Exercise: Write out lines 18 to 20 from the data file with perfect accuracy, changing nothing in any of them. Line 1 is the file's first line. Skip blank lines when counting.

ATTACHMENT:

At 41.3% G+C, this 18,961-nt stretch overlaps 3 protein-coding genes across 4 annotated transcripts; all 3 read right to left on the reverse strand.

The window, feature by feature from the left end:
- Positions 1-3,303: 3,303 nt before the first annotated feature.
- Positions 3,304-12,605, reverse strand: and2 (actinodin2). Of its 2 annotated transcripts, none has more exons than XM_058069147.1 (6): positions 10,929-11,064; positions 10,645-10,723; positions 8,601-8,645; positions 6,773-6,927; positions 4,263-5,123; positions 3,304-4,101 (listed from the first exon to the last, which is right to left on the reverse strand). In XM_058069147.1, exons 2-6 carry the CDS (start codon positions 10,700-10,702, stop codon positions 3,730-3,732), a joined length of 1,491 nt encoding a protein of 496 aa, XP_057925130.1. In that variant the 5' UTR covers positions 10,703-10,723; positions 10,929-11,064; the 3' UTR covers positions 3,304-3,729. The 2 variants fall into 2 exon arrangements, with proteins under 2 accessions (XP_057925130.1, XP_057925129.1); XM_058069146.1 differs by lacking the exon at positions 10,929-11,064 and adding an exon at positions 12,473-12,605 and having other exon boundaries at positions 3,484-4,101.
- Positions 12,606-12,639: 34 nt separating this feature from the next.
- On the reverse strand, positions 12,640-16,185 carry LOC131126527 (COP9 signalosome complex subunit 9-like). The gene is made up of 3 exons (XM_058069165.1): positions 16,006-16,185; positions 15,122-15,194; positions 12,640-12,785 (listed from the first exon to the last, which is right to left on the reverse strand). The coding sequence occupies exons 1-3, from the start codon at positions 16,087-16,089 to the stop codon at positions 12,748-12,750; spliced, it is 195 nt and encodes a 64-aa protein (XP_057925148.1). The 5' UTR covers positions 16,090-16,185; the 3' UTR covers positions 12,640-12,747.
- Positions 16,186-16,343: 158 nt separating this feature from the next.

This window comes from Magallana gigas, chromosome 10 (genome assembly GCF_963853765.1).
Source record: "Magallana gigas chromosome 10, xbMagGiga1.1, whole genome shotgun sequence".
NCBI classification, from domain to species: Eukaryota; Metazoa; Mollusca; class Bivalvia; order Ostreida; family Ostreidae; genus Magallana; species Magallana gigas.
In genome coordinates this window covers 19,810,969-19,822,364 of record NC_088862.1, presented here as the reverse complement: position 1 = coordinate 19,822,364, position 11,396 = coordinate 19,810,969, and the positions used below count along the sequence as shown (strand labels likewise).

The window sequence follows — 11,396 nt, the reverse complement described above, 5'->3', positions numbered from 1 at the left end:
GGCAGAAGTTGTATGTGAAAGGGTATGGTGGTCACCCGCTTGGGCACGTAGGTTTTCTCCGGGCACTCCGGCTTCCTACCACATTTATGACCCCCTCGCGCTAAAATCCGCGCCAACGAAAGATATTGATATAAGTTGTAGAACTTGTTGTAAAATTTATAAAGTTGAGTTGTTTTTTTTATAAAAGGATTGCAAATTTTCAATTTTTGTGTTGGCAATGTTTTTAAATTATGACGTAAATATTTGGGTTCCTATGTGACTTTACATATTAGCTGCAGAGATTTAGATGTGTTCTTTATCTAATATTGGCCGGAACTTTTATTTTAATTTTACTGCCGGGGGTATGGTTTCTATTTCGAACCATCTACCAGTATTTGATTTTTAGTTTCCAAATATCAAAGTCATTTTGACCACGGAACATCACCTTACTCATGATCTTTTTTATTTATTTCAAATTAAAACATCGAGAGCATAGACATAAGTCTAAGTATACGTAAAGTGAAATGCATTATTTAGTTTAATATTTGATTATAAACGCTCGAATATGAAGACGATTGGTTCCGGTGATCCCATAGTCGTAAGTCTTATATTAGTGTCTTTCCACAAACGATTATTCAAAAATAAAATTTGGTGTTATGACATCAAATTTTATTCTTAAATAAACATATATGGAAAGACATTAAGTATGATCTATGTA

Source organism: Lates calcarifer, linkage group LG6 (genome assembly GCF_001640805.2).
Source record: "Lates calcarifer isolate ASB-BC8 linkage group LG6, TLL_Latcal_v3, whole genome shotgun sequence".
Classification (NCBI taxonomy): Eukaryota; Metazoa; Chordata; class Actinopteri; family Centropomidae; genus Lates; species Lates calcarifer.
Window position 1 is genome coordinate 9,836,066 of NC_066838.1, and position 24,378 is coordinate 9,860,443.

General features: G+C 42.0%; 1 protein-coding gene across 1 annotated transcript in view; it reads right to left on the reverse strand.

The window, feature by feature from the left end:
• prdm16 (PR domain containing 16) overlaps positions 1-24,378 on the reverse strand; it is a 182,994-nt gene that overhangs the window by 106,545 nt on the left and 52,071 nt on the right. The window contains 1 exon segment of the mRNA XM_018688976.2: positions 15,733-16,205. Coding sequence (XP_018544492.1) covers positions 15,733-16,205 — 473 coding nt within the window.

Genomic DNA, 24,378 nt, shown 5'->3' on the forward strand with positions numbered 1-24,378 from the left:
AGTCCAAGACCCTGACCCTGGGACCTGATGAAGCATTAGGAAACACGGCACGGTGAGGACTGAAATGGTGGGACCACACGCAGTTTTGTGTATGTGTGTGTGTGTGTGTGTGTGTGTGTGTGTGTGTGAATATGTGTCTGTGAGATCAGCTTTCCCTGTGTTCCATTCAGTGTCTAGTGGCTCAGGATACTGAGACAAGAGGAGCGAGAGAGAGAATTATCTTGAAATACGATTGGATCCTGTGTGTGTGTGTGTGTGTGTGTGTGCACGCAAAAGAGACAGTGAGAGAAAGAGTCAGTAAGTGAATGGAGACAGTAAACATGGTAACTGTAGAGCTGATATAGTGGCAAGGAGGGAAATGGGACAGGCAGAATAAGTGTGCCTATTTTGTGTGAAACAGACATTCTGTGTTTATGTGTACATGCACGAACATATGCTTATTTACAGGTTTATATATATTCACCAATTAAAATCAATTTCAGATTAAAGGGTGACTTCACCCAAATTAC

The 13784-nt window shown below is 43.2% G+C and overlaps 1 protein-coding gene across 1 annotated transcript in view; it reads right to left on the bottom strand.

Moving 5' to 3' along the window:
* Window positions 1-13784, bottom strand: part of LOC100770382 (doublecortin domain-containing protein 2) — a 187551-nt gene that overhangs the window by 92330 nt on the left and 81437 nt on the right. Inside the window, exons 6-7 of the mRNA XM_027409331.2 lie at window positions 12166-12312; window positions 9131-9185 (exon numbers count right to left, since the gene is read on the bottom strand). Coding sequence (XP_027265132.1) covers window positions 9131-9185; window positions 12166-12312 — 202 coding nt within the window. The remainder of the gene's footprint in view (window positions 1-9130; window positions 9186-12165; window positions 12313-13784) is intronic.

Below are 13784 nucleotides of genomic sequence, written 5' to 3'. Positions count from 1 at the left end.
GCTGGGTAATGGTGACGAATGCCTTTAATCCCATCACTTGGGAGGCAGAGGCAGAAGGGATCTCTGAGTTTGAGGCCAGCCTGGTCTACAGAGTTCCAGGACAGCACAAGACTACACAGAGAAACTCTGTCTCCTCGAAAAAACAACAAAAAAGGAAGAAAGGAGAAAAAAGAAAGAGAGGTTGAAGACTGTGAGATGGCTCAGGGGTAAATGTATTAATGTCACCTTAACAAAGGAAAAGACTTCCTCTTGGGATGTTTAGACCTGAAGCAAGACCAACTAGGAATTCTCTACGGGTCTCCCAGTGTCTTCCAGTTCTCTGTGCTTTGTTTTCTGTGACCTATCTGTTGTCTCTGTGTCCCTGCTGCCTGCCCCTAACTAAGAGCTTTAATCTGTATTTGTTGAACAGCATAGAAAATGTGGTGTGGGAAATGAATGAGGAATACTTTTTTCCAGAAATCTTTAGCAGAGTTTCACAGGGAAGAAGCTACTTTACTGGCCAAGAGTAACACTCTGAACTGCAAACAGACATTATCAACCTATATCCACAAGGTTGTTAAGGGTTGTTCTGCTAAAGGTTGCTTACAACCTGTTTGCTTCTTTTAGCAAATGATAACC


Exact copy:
General features: G+C 42.0%; 1 protein-coding gene across 1 annotated transcript in view; it reads right to left on the reverse strand.

The window, feature by feature from the left end:
• prdm16 (PR domain containing 16) overlaps positions 1-24,378 on the reverse strand; it is a 182,994-nt gene that overhangs the window by 106,545 nt on the left and 52,071 nt on the right. The window contains 1 exon segment of the mRNA XM_018688976.2: positions 15,733-16,205. Coding sequence (XP_018544492.1) covers positions 15,733-16,205 — 473 coding nt within the window.